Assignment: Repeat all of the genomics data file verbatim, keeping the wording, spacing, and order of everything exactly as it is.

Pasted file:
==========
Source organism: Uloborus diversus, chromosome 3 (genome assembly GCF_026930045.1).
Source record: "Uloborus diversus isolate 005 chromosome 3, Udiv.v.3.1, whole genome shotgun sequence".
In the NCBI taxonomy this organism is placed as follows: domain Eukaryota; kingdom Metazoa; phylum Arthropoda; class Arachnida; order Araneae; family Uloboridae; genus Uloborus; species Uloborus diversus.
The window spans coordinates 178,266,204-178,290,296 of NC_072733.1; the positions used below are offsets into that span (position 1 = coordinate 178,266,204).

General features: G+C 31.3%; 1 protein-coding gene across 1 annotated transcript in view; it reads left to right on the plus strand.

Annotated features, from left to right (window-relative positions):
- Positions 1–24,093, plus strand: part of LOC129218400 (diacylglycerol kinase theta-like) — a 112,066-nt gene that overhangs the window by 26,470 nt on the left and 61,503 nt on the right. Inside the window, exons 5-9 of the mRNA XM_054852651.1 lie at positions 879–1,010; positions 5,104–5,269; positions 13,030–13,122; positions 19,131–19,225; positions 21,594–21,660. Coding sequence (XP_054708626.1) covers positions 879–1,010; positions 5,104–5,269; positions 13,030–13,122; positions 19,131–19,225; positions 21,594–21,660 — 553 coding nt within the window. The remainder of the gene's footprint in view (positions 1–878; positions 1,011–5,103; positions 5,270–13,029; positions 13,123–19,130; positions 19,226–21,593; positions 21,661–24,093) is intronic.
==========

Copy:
Source organism: Uloborus diversus, chromosome 3 (genome assembly GCF_026930045.1).
Source record: "Uloborus diversus isolate 005 chromosome 3, Udiv.v.3.1, whole genome shotgun sequence".
In the NCBI taxonomy this organism is placed as follows: domain Eukaryota; kingdom Metazoa; phylum Arthropoda; class Arachnida; order Araneae; family Uloboridae; genus Uloborus; species Uloborus diversus.
The window spans coordinates 178,266,204-178,290,296 of NC_072733.1; the positions used below are offsets into that span (position 1 = coordinate 178,266,204).

General features: G+C 31.3%; 1 protein-coding gene across 1 annotated transcript in view; it reads left to right on the plus strand.

Annotated features, from left to right (window-relative positions):
- Positions 1–24,093, plus strand: part of LOC129218400 (diacylglycerol kinase theta-like) — a 112,066-nt gene that overhangs the window by 26,470 nt on the left and 61,503 nt on the right. Inside the window, exons 5-9 of the mRNA XM_054852651.1 lie at positions 879–1,010; positions 5,104–5,269; positions 13,030–13,122; positions 19,131–19,225; positions 21,594–21,660. Coding sequence (XP_054708626.1) covers positions 879–1,010; positions 5,104–5,269; positions 13,030–13,122; positions 19,131–19,225; positions 21,594–21,660 — 553 coding nt within the window. The remainder of the gene's footprint in view (positions 1–878; positions 1,011–5,103; positions 5,270–13,029; positions 13,123–19,130; positions 19,226–21,593; positions 21,661–24,093) is intronic.